• 3% on the next one hundred thousand dollars ($100,000), plus
  • 2% on the next eight hundred thousand dollars ($800,000), plus
  • 1% on the next nine million dollars ($9,000,000), plus
  • One-half of 1% on the next fifteen million dollars ($15,000,000).
For purposes of this section, the value of the estate account for by the personal representative is the total amount of the appraisal of property in the inventory, plus gains over the appraisal value on sales, plus receipts, less losses from the appraisal value on sales, without reference to encumbrances or other obligations on estate property.  Probate Code §10810(b).  Mortgages and other loans are not taken into consideration in computing the fee base nor are disbursements for debts or expenses. 
Both the probate attorney and the personal representative are entitled to this fee and the court has no discretion to reduce the amount of fees.  The exception to this is if the personal representative has unreasonably delayed the closing of the estate or otherwise engaged in mismanagement of the estate they may be surcharged by the Court. Also, any fee that the personal representative makes will  go on their personal tax return as income so they may choose not to take a fee if they will otherwise be receiving property from the estate as an inheritance which is not income.
No fees may be paid except by Order of the Court though reimbursement for expenses advanced by the Personal Representative or the Attorney, such as filing fees, publication costs, etc., may be reimbursed without a Court Order.
Extraordinary Compensation 
California Rule of Court Rule 7.703 allows for the Probate Court to provide additional compensation, known as extraordinary compensation, to both the Personal Representative and the Attorney for providing certain services.  These fees are within the discretion of the Court and require court approval before they may be paid.  In awarding extraordinary fees, the court may consider the amount of statutory compensation when determining a justified and reasonable amount for an extraordinary fee.  
Examples of extraordinary services which a personal representative can be compensated for including:
  • Selling, leasing, exchanging, financing or forelocising real property or personal property;
  • Carrying on decedent’s business if necessary to preserve the estate or under court order;
  • Preparing tax returns; and
  • Handling audits or litigation connected with tax liabilities of the decedent or the Estate.
Examples of extraordinary services with an attorney can be compensated for include:
  • Legal services in connection with the sale of property held in the estate;
  • Services to secure a loan to pay estate debts;
  • Litigation undertaken to benefit the estate or to protect its interests;
  • Defense of the personal representative’s account;
  • Defense of a will contested after its admission to probate;
  • Successful defense of a will contested before its admission to probate;
  • Extraordinary efforts to locate estate assets;
  • Litigation in support of attorney’s request for extraordinary compensation, where prior compensation awards are not adequate compensation under all the circumstances;
  • Coordination of ancillary administration; and
  • Accounting for a deceased, incapacitated, or absconded personal representative under Probate Code §10953

How Will a Probate Specialist Help Me?

Everything in a Probate proceeding is subject to the Court’s jurisdiction. In addition to all the laws, statutes, rules, regulations, municipal and disclosure requirements which exist, the Probate Court requires detailed accountings regarding everything about the disposal of any property including the price, proposed terms of sale, disposition of funds and other issues affecting the Estate of the decedent. Issues may arise regarding inspections, repairs, compliance with local codes as well as with any outstanding loans or liens on the property.  At Grossman Real Estate, it is our expectation that our clients will require help with such matters and we are prepared to provide all such assistance necessary to make things as easy as possible for our clients to get  through the process of selling real estate in probate court.   Often we are able to provide for reapirs and corrections before the house sells so our clients do not have to worry about payment for such matters until the time of closing.  There are many ways that having a realtor with probate experience will help you.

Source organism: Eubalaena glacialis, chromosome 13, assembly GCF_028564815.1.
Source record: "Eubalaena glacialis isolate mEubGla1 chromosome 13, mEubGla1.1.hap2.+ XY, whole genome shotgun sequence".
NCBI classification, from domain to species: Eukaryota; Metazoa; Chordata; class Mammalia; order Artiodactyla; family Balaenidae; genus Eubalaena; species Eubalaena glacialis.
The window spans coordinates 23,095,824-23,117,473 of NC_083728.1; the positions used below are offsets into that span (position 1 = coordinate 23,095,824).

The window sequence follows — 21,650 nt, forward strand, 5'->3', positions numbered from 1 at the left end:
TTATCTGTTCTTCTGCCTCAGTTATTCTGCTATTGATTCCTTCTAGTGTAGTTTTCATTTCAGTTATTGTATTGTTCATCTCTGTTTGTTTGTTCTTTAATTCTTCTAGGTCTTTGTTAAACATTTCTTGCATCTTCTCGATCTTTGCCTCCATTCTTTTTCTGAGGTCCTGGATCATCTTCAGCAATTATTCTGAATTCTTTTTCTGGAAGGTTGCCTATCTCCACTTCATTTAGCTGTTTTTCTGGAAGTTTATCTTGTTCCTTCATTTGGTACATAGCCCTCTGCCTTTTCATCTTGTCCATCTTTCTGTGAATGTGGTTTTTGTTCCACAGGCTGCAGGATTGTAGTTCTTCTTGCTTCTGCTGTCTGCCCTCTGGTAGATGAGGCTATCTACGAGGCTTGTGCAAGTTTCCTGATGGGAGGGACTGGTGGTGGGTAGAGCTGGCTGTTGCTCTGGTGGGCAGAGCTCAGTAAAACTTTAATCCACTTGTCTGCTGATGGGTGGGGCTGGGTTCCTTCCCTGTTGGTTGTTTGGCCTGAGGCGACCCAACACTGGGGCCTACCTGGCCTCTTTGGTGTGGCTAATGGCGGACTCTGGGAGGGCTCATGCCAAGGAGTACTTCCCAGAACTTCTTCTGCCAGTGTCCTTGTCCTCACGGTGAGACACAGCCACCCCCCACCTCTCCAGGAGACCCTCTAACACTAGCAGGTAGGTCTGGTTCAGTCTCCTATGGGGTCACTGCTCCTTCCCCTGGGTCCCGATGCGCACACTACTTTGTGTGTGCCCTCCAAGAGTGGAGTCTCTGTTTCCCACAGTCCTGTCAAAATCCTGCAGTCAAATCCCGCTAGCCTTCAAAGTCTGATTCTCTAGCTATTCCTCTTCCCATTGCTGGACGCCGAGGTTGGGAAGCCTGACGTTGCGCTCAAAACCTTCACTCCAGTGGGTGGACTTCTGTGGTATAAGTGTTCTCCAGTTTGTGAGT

What Can a Probate Attorney Do to Help Me?

A probate attorney can help you in many ways.  A probate attorney can make determinations about the validity of a will, can identify and locate property, can guide you through gathering all the necessary paperwork, can prepare all the necessary paperwork required by the Probate Code and other statutes and regulations, can distribute necessary personal property, can through Court proceedings sell any real property of the Estate and most importantly can help you avoid costly mistakes.  If you are an executor, your efforts are rewarded with a statutory fee just like an attorney.  And just like an attorney, if you make any mistakes that cause any losses to the Estate you can be held financially liable for those mistakes.
The Attorneys and Brokers at Grossman Real Estate have the experience that matters when it comes to getting you successfully through probate court and getting your estate property sold.  Our consultations are always free.  Also FREE at your request is a comprehensive Comparable Market Analysis of your property.  Call or email to set up a time to meet with Marc Grossman or for your free Comparable Market Analysis. 

The Free Consultation

At Grossman Real Estate, the consultations are always free and without obligation.  Schedule a time to meet with Marc Grossman and he will review your documents and answer all of your legal and real estate questions.  With 25 years experience as a real estate lawyer, Marc has the experience that matters to lead you through the probate process and to sell your home.  At your request, Grossman Real Estate will also provide you with a FREE Comparable Market Analysis for your property. 

Our team of expert Attorneys and Brokers includes the most experienced, trusted and respected professionals in our community.  Our Consultations are always free and your best interest is always our only concern.